Analysis: Jakarta attack may show evolution of Islamist terror group
Splinter factions of Jemaah Islamiyah 'might now seek to re-energize the movement through violent attacks,' according to a report issued only 24 hours before Friday's bombings.
Twin bomb blasts at two luxury hotels popular with foreign businessmen in Indonesia's capital have renewed fears of terrorist attacks after a four-year lull in the world's most populous Muslim-majority country.
The explosions present recently reelected President Susilo Bambang Yudhoyono with a new set of security challenges and are evidence that medium-term success in disrupting terrorist networks can't guarantee security since small numbers of motivated operatives are extremely difficult to completely eliminate.
Indonesia has been one of the great antiterror success stories of the past five years as it has hunted down and disrupted – often with US and Australian help – the Jemaah Islamiyah (JI) network, an Islamist group that has murdered hundreds and has in the past had ties to Al Qaeda. The group carried out five mass casualty attacks in Indonesia between 2000 and 2005 and another attack in the Philippines. Now, though, violent splinter factions may be hoping to revitalize JI with more sophisticated attacks, analysts say.
"It is too early to tell for sure," says Noor Huda Ismail, executive director of the Institute for International Peacebuilding and a onetime student at an Islamic boarding school run by Abu Bakar Bashir, the Sunni cleric who serves as the JI's spiritual leader. "But the pattern of attack, target, and method suggests the violent faction [of JI]."
JI's different factions
JI partly responded to the crackdown, Mr. Ismail says, by breaking into separate factions. One is a "mainstream," or nonviolent faction that believes high-profile attacks on Westerners don't advance the group's ultimate goal of a Pan-Southeast Asian Islamic caliphate. The other is a smaller group that prefers a strategy of violent confrontation with the secular Indonesian government and Western interests.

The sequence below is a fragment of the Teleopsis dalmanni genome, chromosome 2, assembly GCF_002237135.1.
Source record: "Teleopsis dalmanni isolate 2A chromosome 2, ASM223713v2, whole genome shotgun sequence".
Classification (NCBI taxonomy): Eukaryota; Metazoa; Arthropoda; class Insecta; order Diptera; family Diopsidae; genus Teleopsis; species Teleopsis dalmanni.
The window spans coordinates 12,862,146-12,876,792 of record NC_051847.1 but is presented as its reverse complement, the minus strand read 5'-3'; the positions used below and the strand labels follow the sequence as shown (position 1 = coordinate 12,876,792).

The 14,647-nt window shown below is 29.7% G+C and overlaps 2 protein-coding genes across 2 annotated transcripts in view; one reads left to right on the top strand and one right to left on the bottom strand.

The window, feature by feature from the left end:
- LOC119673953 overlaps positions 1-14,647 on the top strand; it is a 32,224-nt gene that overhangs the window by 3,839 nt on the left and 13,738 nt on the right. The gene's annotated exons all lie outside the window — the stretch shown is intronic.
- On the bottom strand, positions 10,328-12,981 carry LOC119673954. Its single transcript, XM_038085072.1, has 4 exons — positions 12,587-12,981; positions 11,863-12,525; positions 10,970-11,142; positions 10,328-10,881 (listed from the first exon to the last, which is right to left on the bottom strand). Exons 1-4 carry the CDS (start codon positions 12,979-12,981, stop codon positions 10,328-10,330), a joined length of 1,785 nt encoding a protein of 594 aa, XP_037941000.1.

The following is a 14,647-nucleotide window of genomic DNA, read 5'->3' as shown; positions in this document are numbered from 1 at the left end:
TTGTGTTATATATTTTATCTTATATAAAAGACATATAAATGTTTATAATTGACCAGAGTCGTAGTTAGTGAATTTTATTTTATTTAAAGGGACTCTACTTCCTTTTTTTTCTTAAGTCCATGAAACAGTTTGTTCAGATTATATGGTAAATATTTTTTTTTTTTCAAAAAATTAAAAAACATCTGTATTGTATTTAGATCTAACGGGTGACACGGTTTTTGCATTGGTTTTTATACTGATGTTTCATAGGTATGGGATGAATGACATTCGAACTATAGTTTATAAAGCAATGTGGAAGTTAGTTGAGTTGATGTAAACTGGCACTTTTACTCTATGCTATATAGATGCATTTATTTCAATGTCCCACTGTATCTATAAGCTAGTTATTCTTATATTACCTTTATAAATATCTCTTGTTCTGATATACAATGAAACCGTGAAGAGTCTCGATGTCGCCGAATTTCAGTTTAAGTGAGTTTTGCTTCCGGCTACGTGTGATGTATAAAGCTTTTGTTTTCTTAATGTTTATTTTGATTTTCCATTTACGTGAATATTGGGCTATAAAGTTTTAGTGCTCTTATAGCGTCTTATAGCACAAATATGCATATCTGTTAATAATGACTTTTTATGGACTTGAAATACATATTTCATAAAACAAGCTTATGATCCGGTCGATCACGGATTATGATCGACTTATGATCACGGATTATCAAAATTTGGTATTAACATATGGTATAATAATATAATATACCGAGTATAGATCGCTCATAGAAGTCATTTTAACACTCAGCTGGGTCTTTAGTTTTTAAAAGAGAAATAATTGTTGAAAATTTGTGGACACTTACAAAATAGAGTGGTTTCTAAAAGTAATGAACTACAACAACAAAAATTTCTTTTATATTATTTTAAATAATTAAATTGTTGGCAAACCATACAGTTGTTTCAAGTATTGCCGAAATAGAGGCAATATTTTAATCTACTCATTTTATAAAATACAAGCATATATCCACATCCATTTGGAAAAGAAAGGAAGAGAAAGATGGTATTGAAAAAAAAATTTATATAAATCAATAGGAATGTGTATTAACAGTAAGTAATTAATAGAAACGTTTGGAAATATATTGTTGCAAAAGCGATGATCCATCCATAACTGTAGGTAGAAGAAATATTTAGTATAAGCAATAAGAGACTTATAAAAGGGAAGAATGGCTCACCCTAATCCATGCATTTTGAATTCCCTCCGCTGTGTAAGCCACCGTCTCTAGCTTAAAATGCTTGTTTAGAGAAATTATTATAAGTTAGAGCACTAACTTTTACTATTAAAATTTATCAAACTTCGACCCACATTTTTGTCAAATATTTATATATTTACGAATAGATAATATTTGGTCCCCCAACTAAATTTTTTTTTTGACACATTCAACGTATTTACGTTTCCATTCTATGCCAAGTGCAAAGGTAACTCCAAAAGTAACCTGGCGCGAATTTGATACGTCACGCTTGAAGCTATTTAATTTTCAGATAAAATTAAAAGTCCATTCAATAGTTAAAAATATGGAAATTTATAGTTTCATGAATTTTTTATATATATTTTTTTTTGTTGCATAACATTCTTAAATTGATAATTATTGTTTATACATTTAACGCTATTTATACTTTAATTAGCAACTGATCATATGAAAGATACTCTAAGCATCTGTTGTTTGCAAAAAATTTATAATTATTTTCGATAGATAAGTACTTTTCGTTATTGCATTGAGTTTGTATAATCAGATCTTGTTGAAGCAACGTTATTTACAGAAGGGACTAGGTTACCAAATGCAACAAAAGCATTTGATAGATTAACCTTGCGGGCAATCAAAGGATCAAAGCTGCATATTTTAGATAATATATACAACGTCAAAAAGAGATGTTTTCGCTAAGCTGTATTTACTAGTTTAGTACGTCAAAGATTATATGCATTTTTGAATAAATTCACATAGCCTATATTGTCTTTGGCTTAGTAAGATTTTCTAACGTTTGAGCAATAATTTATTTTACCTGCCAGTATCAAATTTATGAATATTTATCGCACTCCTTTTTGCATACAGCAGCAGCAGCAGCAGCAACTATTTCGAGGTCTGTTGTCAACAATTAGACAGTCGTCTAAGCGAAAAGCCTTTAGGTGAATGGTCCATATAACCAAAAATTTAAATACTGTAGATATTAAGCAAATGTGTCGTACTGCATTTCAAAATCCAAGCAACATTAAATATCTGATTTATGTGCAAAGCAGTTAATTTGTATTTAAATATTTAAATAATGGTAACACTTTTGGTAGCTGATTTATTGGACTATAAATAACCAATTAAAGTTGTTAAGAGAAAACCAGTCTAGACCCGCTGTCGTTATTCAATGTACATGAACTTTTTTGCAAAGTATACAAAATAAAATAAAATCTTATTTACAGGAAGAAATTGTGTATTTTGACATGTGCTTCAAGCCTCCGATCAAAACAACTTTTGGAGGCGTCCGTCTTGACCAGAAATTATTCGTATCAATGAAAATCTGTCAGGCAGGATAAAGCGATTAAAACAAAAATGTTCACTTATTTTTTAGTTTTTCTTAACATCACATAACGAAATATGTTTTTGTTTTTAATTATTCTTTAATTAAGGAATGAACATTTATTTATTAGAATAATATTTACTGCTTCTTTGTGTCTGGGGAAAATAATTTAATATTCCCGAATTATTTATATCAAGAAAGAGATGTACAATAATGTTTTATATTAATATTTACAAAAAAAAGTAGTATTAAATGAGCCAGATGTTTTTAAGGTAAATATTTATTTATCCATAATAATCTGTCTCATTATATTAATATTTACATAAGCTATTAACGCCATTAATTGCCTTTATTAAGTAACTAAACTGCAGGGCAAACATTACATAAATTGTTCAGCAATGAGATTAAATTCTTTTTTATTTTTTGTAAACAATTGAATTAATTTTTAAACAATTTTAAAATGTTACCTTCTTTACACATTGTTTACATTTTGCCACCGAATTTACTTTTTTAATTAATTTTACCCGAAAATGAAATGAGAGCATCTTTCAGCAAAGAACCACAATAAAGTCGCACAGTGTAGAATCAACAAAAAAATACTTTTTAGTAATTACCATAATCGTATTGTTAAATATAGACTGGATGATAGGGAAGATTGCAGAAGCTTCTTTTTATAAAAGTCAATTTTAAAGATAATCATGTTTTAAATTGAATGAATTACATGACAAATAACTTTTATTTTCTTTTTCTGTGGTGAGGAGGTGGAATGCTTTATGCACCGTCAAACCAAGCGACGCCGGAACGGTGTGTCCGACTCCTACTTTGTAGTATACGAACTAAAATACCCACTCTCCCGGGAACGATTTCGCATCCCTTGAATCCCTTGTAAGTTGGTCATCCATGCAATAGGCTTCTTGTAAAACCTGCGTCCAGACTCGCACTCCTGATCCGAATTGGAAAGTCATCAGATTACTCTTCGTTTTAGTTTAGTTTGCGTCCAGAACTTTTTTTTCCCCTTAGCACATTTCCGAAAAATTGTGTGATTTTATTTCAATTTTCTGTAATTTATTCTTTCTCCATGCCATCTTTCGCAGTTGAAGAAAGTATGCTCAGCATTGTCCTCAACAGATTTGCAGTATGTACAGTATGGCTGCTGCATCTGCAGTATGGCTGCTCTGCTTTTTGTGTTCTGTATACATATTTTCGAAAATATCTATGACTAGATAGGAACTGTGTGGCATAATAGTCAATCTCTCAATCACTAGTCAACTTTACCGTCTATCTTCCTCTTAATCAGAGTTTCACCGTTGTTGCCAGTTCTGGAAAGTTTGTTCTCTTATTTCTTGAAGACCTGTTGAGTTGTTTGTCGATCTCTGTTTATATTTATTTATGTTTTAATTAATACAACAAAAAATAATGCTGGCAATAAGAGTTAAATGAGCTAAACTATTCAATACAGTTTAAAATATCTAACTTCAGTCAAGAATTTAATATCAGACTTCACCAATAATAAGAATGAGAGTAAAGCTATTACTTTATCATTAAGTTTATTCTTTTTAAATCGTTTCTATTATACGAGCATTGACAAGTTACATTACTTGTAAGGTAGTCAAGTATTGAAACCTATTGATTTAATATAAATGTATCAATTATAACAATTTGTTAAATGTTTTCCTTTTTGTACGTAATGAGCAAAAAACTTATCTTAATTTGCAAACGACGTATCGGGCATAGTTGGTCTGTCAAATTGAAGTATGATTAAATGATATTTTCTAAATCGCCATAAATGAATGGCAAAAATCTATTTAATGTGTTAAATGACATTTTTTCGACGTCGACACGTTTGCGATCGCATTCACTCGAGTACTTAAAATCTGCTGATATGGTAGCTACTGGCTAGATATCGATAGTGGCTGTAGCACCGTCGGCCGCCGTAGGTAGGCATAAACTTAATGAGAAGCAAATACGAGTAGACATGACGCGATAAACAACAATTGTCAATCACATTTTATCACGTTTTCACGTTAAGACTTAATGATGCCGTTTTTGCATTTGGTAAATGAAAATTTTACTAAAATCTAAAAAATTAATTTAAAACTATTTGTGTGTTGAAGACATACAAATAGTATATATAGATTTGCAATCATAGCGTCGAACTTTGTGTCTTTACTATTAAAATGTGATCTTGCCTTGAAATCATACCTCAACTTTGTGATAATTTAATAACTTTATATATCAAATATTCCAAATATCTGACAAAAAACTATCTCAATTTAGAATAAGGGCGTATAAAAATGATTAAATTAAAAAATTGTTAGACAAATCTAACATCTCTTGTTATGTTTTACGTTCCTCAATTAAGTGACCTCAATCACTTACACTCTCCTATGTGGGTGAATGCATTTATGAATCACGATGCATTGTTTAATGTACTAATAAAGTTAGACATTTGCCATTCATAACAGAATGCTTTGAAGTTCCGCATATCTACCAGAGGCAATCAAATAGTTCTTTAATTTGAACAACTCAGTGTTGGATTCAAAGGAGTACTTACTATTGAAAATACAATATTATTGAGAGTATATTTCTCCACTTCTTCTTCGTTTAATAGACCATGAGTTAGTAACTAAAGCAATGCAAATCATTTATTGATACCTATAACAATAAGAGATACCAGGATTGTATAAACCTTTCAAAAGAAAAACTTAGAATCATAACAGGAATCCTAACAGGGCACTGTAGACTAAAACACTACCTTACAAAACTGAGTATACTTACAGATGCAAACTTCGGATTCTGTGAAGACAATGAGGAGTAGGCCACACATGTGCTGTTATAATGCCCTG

In a report released a day before today's attack, Ismail and Australian analyst Carl Ungerer warned that the group might be revitalized by a number of operatives whose prison terms have ended this year.
They wrote that the philosophical divisions within JI's leadership could drive new young recruits toward the network's violent wing. "We argue that two recent developments – the current leadership tensions and the release from prison of former JI members – at least raise the possibility that splinter factions might now seek to re-energise the movement through violent attacks," the two wrote in a report issued only 24 hours before Friday's attack.
No claims of responsibility yet
To be sure, Indonesia has not publicly named a perpetrator and no group has claimed responsibility. Mr. Yudhoyono said that state intelligence has evidence that terrorist groups are training to kill him, but he didn't name them. Yet there's no question that the four-year lull from attacks Indonesia has enjoyed has been largely due to hundreds of arrests and the killings of about a dozen senior JI operatives.
"The police have done a great job," says Eric Gerstein, a former FBI agent and now security consultant with Assessments Group Indonesia, a security consultancy. "But those [terrorist] elements are still out there."